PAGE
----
Songs in minor keys trail through the halls of First Baptist. A choir of 120 voices from six local choral groups sings a Yiddish song. The singers begin in unison. Then, each vocal part launches into a round:
“Ani-ma’amin, Ani-ma’amin / I believe with reassuring faith / He will come,” they sing.
Joseph Holt, the artistic director of Gloria Musicae, halts the singing to perfect the choir’s pronunciation. He worked with a native Yiddish speaker on the lyrics, and a few choir members also help with the partially Yiddish text.
Once the group can properly sing the words, a member of the Sarasota Jewish Chorale shares the context. The choir learns Jewish prisoners chanted “Ani-ma’amin” — which means “I believe” in Yiddish — as they were forced into Nazi gas chambers.
The next time the choir sings the Yiddish melody the song is more powerful; the words have new meaning. This is a portion of one of the 22 songs in the 80-minute cantata, “Voices of the Holocaust,” which the group will perform April 28, at the Van Wezel Performing Arts Hall.
The group consists of voices from Gloria Musicae, Sarasota Jewish Chorale, Church of the Palms choir, the Sarasota Choral Society, Sarasota Young Voices and the Booker High School choir. The instrumentation for the performance comes from The Chroma Quartet, in addition to four musicians from Sarasota Orchestra. It’s a diverse group of ages, races, religions and backgrounds.
Concentration camp prisoners either sang or composed every piece featured in the cantata just before or during the Holocaust. The cantata will make its Florida debut April 28 and will be performed as a dance, vocal, instrumental and multimedia collaboration.
Holt is the visionary behind this concert. He met the arranger of the cantata, Sheridan Seyfried, in 2004, when Seyfried, then in his early 20s, premiered the work. Since then, Holt has looked for the right group, time and place to perform this piece — and not just because it’s a unique cantata that brings together various groups.
Holt thinks it carries a powerful message that’s more than a reminder of the devastating mass genocide of 6 million Jews. To him, it’s about learning from the hatred, racial discrimination, intolerance and racial profiling that happened then and still occurs today.
Holt has a story of his own from when he was 7 years old growing up in the ’60s in Atlanta. His Presbyterian-minister father organized a group of foreign-exchange students to come together to share their cultures through food, photos and discussion. The idea was that everyone is alike. The local KKK chapter was livid with his father’s non-embracement of white supremacy, and KKK members burned a cross in the Holts’ yard as a warning.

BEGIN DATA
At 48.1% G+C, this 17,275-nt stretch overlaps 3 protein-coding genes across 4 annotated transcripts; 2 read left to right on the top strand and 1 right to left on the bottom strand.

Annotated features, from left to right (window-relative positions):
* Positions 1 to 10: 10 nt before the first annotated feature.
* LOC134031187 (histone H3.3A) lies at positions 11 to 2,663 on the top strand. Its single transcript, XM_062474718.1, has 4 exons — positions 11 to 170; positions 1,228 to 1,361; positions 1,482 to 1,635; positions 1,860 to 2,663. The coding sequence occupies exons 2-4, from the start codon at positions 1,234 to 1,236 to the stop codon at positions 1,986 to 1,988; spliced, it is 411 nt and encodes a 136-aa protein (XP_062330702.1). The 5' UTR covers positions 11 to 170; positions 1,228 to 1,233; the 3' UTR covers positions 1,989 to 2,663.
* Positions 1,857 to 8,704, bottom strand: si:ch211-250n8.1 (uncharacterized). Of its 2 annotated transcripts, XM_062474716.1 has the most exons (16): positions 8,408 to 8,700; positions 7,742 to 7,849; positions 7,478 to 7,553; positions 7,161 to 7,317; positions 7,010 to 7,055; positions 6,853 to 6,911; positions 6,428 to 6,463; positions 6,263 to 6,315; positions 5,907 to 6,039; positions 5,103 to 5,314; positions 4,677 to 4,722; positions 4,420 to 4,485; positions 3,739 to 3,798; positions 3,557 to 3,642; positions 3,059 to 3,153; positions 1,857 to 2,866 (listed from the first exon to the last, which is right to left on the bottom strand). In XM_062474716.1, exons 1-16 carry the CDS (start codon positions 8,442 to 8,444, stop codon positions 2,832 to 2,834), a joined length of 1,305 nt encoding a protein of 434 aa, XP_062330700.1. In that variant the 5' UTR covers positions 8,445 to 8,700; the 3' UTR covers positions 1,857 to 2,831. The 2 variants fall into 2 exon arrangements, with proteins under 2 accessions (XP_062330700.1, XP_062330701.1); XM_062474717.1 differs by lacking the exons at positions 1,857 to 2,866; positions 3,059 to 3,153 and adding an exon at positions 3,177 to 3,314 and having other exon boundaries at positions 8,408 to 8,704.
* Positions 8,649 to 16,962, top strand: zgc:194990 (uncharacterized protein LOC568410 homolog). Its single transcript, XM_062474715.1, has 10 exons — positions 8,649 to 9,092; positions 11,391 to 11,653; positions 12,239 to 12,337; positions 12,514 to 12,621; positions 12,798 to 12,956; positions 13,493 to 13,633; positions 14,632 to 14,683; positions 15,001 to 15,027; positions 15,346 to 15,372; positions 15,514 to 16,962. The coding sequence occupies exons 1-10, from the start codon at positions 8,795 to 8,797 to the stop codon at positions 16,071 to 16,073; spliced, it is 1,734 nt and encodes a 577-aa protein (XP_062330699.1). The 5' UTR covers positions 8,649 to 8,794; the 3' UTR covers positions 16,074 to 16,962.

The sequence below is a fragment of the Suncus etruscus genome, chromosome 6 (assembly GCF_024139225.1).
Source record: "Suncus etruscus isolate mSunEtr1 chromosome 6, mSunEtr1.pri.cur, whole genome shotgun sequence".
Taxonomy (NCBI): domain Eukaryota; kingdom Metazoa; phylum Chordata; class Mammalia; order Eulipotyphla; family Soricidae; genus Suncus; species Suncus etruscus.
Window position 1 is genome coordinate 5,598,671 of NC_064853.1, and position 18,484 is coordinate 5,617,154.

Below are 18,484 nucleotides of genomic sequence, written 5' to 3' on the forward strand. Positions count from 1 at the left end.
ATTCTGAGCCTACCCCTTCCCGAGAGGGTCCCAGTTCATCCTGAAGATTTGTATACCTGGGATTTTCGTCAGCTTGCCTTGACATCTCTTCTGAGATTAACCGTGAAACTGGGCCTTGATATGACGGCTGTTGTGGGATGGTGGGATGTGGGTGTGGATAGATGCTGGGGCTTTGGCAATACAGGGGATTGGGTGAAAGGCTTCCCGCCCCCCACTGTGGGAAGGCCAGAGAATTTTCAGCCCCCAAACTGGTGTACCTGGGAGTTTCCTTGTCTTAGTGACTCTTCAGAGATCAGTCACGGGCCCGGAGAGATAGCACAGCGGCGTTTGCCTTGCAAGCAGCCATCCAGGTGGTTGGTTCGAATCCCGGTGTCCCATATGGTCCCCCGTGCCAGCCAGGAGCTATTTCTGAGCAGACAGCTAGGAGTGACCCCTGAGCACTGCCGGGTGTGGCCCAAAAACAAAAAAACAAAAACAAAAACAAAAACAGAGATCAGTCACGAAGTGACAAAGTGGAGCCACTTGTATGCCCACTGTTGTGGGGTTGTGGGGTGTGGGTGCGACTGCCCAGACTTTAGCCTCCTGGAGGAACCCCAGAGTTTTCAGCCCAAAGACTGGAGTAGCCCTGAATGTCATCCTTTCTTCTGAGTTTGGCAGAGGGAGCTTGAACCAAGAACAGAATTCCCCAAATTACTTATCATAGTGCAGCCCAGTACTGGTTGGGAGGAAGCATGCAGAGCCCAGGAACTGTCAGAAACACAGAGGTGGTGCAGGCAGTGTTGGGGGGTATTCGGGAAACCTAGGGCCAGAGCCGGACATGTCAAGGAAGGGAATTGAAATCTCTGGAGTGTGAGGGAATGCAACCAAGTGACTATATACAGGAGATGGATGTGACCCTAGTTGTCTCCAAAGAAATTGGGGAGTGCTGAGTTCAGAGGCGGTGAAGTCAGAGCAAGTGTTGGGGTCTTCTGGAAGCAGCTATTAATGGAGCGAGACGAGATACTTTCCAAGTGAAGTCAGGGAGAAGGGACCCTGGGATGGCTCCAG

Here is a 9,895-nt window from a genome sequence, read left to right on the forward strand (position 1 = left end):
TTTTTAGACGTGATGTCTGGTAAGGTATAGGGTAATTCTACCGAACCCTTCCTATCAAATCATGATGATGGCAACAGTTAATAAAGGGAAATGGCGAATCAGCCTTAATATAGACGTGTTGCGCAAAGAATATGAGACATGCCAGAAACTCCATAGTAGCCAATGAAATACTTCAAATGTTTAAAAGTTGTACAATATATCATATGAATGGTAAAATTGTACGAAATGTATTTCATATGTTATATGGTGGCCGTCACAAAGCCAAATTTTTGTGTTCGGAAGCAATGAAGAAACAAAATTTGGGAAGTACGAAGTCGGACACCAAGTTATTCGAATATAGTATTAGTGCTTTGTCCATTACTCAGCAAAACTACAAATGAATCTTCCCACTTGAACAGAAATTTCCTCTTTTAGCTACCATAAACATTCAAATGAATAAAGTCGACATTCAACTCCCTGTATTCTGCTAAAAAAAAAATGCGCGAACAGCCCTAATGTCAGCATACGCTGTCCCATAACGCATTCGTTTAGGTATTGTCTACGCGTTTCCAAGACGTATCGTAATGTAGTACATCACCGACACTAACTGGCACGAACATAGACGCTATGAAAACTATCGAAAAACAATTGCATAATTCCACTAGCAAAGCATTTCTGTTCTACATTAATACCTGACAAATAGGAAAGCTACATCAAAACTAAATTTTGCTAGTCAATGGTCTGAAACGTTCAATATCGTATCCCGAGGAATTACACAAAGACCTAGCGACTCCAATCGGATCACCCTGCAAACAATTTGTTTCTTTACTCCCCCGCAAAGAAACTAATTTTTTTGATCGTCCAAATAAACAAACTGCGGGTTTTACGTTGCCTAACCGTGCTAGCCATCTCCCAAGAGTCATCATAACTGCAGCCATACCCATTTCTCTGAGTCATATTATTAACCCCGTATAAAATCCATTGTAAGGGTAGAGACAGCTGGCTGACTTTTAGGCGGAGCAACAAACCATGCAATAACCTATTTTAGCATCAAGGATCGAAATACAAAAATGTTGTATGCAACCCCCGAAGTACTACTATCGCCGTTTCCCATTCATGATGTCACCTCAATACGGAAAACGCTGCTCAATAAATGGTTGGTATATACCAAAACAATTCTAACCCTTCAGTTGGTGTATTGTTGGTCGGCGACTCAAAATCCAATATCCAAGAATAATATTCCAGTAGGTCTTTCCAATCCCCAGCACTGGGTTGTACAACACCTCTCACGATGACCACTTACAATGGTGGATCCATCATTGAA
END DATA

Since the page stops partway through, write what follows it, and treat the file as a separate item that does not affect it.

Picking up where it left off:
“It struck me how people can hate each other so much,” Holt says. “I still struggle with it to this day.”
He points to the ’90s when the Hutu majority performed horrific acts on genocide on 800,000 mostly Tutsi minorities in Rwanda. He also mentions how in the next decade, the Janjaweed murdered more than 480,000 Darfuri in Western Sudan.
He finds many people don’t want to remember. “It’s a little bit of a hard sell,” Holt says of the dramatic and sometimes dark composition.
Holt explains that this music is made for every demographic to reflect on issues of discrimination.
Contemporary hatred and discrimination are not always on a large scale.
“There are some exalted and triumphant moments, but, by and large, it makes you think,” he says.
With the 65th birthday of Israel and the 50th anniversary of the signing of the Civil Rights Act this year and Holocaust Remembrance Day being April 28 — the timing of this performance is perfect.
“These elements that led to the Holocaust are still found today,” Holt says. “We need to have a better way as human beings to address these issues and rid them from society.”
Holt planned a dance and multimedia element for the performance that helps address this message. Two of the 22 songs will have multimedia slideshows that tie the events of the Holocaust to modern events to broaden the message’s scope.
The biggest addition to the performance comes from choreographer Elizabeth Weil Bergmann, who choreographed a dance to accompany the music in its entirety. Although each dance expresses a separate idea, there’s a line that runs throughout the piece that allows the audience to connect to it from start to finish.
“What she’s created enhances the music so much and elevates the work on a whole new level,” Holt says.
Sarasota-based Weil Bergmann spent many years as a choreographer, teacher and professional performer everywhere from New York City, California, and Hawaii to Michigan.
The dance group in “Voices of Holocaust,” hosted by Sarasota-Manatee Dance Alliance, includes 20 dancers. They’ve been working on her modern and moving choreography since November. The dancers consist of groups such as Fuzión Dance Artists, Moving Ethos and Sarasota Cuban Ballet School.
She says the performance is not depressing, but beautiful, and she hopes to elevate the audience’s mood.
“They aren’t just going out there and doing steps,” Weil Bergmann says. “I worked really hard for them to understand and give all of their movements meaning of what the piece is about.”
She thinks it’s one of those rare works that will stick with the audience members.
“You’re going to go on a journey with these people and songs, and you’ll come out of it in a different and better place,” she says. “I think it will fill you up as a human being.”
if you go
“Voices of the Holocaust”
When: 7:30 p.m. Monday, April 28
Where: Van Wezel Performing Arts Hall, 777 N. Tamiami Trail
Cost: Tickets $25 to $70
Info: Call 953-3368 or visit vanwezel.org
*Free composer talk at 4 p.m. April 25, at the Sarasota Herald-Tribune building, 1741 Main St. Call 953-7755 or visit gloriamusicae.org for more information.